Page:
Eoin Treacy's view -
There is no immediate connection (other than for companies doing business there) between the slowdown and the price decline in the oil patch, on one hand, and the general creditworthiness and desirability of high-risk debt on the others. And yet, over the last few months, pronounced changes occurred in the market for distressed debt:
After a period of very stable prices – ever for “iffy” debt 0 some securities have “gaped down” in the last few months (i.e. fallen several points at a time rather than correcting gradually). In particular, investors have become highly intolerant of bad corporate news.
For the first time since 2008-09, the debt of some companies outside of Energy and mining has fallen from 80 to 60 and others from 50 to 20.
There is a general sense among my colleagues that investors have gone from evaluating securities based on the attractiveness of their yield (with companies fundamentals viewed optimistically (to judging them on the basis of the likely recovery in a restructuring (with fundamentals viewed pessimistically).
The capital markets have begun the swing from generous toward tight, as is their habit. Thus, whereas they used to find it easy to refinance debt I order to extend maturities or secure “rescue financing” now it’s hard for companies – especially those experiencing any degrees of difficulty – to obtain capital.
On December 7, Oaktree held a dinner in New York for equity analysts who follow out publicly traded units. Bob O’Leary, a co-portfolio manager of our distressed debt funds, planned to be among the hosts. But he called me on December 3 with a question I hadn’t heard in a long time from my distressed colleagues. “Would you mind if I don’t come? There’s too much going on for me to leave the office“. The change in investor attitudes had created investment opportunities where they hadn’t existed just a few months before – in some cases out of proportion to the change in fundamentals.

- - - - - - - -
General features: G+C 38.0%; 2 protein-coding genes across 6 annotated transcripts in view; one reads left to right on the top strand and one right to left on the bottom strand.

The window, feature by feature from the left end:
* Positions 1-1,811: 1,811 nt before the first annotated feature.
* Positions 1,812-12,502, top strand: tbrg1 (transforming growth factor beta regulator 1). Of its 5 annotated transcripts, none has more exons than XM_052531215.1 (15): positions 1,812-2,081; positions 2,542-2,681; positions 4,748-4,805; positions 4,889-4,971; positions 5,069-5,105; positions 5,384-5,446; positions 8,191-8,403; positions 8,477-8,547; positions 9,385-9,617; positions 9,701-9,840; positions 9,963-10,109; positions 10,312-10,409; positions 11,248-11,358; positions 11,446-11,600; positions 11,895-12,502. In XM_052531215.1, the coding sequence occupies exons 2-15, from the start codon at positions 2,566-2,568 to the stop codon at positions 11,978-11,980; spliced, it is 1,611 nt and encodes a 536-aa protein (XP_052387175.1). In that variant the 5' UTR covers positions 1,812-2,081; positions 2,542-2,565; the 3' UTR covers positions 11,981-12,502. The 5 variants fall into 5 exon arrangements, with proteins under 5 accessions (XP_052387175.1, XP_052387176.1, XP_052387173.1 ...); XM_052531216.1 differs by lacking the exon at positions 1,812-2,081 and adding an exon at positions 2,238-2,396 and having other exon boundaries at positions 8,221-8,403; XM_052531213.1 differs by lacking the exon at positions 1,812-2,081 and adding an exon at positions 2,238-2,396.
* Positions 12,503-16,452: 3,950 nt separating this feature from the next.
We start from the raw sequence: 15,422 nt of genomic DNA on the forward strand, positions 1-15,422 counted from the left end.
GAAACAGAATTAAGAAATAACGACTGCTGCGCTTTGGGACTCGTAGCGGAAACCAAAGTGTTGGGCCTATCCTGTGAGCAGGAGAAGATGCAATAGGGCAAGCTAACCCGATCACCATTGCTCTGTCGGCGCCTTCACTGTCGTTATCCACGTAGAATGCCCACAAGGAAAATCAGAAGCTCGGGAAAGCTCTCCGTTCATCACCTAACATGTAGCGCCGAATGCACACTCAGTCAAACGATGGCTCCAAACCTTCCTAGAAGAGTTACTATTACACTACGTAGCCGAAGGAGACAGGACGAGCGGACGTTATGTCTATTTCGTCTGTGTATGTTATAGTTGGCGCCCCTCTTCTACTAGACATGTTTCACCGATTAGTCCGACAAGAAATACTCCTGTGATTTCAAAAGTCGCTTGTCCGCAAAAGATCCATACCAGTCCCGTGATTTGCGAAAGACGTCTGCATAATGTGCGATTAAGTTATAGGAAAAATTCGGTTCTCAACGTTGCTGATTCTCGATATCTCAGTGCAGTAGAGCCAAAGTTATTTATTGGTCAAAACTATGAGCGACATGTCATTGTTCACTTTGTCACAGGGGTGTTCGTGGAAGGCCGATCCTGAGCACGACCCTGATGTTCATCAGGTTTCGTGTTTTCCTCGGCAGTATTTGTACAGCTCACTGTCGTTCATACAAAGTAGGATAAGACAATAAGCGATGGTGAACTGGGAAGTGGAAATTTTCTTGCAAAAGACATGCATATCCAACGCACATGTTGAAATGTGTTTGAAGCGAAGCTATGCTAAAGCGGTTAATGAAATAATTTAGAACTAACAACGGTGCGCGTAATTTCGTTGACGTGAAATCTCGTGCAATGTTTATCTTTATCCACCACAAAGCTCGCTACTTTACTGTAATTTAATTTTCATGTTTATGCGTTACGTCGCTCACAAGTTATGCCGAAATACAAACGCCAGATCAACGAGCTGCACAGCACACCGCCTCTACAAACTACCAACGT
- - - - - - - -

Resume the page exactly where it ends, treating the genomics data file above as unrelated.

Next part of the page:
Developments like these are indicative of rising pessimism, skepticism and fear. They’re largely what Oaktree hopes for, since – everything else being equal – they make for vastly improved buying opportunities. But note that we may be just in the early stages of a downward spiral in corporate performance and credit market behaviour. Thus, while this may be “a time” to buy, I’m far from suggesting it’s “the time”.
This is balanced piece and it’s really worth taking time over the weekend to read it in full.
In August I described the price action following the volatility across ETFs as a massive reaction against the prevailing trend and therefore confirmation of Type-2 topping characteristics. Following such an event investors invariably ask if anything has really changed and whether the widespread experience of being stopped out of positions will have a lasting effect. At the time I drew parallels with the flash crash in 2011 because that was the last time investors had experienced a similar event albeit now from a higher level.
This section continues in the Subscriber's Area. Back to top